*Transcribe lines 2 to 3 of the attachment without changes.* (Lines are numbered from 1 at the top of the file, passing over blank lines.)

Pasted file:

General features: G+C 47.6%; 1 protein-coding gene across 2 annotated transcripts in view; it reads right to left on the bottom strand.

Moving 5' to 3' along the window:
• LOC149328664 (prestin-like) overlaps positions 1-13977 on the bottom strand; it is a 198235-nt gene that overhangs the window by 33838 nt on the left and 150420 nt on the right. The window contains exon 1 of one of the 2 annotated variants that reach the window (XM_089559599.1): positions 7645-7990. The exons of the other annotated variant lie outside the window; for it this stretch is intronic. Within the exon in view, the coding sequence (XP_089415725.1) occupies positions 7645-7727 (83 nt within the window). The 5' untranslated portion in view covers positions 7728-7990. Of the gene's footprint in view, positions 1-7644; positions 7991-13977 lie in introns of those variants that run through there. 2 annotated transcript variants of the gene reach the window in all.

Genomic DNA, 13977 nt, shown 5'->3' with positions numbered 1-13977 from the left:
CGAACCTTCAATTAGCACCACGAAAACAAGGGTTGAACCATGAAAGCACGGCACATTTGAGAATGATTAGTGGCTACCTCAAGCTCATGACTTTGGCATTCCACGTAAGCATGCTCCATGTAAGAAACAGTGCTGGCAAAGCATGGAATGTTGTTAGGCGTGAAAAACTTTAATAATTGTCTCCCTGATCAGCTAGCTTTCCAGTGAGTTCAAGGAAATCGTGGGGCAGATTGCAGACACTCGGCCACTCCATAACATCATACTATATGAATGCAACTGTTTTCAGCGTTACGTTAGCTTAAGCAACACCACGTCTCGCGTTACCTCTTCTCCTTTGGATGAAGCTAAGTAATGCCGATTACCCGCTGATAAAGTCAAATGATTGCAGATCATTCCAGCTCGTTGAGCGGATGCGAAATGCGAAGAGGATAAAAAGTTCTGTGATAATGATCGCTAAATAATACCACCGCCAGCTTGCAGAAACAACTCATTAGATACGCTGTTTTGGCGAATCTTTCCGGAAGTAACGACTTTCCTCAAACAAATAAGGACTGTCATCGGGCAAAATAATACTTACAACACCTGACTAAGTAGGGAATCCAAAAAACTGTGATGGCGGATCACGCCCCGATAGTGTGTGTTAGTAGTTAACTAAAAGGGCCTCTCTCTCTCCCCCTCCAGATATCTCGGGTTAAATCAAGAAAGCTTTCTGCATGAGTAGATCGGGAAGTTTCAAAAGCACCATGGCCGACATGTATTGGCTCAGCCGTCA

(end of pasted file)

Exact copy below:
Moving 5' to 3' along the window:
• LOC149328664 (prestin-like) overlaps positions 1-13977 on the bottom strand; it is a 198235-nt gene that overhangs the window by 33838 nt on the left and 150420 nt on the right. The window contains exon 1 of one of the 2 annotated variants that reach the window (XM_089559599.1): positions 7645-7990. The exons of the other annotated variant lie outside the window; for it this stretch is intronic. Within the exon in view, the coding sequence (XP_089415725.1) occupies positions 7645-7727 (83 nt within the window). The 5' untranslated portion in view covers positions 7728-7990. Of the gene's footprint in view, positions 1-7644; positions 7991-13977 lie in introns of those variants that run through there. 2 annotated transcript variants of the gene reach the window in all.